Paralegal Studies Degree Options - Video
Training in Paralegal Studies can result in an Associate in Applied Science degree, a diploma or a certification in Paralegal Studies. Most students can complete a Paralegal Studies program in one to two years. Upon completion, students will have the skills needed to provide research and assistant services to lawyers in a law firm or legal office setting.
Description of Degree
Students who are interested in working in the legal industry as a paralegal or legal assistant will greatly benefit from a formal program. Paralegal Studies programs provide theoretical concepts and practical skills in legal communication, ethics and research. A paralegal certificate or Associate in Applied Science degree in Paralegal Studies can be earned at many two-year colleges and technical schools.
Skills Obtained and Typical Courses
A Paralegal Studies program provides students with skills in legal research, documentation and presentation. Students will gain an understanding of legal terminologies and will also learn how to use computer applications that aid in legal research and litigation. Quite frequently, courses in Paralegal Studies are taught by lawyers or judges in order to provide students with real-life experiences and information. Courses specific to a Paralegal Studies program can include:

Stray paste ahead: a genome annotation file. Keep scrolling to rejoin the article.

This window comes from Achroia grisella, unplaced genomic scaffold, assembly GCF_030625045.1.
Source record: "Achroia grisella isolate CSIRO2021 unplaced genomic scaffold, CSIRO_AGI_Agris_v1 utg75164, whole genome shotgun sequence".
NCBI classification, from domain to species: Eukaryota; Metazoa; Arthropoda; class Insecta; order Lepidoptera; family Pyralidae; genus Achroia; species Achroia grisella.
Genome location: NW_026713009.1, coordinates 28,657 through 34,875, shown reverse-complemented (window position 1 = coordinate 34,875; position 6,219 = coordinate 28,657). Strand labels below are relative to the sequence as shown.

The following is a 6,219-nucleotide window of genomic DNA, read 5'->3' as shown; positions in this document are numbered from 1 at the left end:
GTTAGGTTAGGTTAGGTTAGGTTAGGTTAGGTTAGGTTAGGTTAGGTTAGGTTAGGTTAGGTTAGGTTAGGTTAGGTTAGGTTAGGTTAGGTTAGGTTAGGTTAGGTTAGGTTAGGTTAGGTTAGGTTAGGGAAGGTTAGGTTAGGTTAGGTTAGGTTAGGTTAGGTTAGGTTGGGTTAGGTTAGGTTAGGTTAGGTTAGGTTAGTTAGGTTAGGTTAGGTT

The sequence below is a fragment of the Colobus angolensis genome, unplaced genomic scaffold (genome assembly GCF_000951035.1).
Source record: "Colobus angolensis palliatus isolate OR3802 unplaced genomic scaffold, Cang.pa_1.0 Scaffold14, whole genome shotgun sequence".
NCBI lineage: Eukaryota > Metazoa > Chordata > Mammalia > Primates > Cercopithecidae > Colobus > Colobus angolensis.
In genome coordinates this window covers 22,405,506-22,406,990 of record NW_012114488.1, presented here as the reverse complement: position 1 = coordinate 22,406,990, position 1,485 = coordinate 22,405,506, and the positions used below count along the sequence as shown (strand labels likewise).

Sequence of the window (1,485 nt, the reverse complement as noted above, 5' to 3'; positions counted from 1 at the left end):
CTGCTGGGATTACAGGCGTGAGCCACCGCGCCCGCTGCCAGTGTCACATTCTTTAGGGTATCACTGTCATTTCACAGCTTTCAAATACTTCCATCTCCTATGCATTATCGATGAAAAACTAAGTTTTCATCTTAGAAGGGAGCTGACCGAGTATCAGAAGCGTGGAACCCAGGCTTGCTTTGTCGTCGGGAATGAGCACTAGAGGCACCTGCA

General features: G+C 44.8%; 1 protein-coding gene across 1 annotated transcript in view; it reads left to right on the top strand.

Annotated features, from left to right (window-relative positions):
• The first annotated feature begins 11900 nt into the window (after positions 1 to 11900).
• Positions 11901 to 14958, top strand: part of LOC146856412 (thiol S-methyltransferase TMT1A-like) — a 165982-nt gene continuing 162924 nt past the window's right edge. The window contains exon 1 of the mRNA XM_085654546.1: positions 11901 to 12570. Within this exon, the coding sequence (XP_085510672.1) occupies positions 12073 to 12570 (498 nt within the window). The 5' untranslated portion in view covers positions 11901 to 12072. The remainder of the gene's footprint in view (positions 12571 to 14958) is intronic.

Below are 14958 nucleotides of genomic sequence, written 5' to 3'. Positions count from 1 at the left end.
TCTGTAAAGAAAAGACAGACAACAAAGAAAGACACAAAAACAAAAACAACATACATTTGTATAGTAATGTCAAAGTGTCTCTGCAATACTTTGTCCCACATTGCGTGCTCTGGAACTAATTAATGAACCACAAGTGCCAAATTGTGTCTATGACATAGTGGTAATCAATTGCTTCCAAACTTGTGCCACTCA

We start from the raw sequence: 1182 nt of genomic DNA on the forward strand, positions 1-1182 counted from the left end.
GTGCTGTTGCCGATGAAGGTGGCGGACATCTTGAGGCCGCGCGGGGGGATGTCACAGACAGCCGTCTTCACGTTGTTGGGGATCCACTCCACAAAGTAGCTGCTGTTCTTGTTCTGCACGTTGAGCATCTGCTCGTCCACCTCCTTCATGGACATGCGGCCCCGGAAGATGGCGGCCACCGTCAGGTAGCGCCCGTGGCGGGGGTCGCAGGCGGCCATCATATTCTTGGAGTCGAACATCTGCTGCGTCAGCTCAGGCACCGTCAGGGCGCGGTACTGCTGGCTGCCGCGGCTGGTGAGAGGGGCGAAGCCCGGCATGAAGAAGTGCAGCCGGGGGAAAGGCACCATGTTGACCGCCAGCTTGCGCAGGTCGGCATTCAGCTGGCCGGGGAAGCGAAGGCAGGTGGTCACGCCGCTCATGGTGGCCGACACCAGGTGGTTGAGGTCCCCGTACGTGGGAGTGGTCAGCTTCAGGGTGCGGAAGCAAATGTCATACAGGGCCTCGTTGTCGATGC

- Legal Writing and Research
- Family Law
- Civil and Criminal Litigation
- Wills and Estates
- Bankruptcy, Real Estate and Contracts
- and Legal Terminology
Career Options and Occupational Outlook
The majority of students with a degree in Paralegal Studies go on to become a paralegal, legal secretary or assistant. About 70 percent of all paralegals or legal assistants can be found working within a law firm. Other options for employment can include government organizations or a business' legal department. Paralegals and legal assistants help lawyers prepare for trials, hearings, closing or other such meetings and events. Fact investigation, gathering legal articles and decisions, preparation of written reports and preparing legal arguments are just some of a paralegal's specific job duties. They can also be charged with organizing and tracking case documents and files for lawyers. Even though a paralegal's duties can be broad, there are a few specific duties that by law, they cannot do. These include giving legal advice, presenting court cases or setting legal fees.
As a graduate of a Paralegal Studies program, students are able to work in a variety of legal areas including personal injury, criminal, corporate and labor law. Paralegals are able to specialize in certain areas of law and as those laws become more complex, it is beneficial for paralegals and legal secretaries to become more specialized. This may require additional certification or training. It can be advantageous for students to earn certification from professional organizations, such as the National Association of Legal Assistants. The NALA offers a Certified Legal Assistant and a Certified Paralegal credential.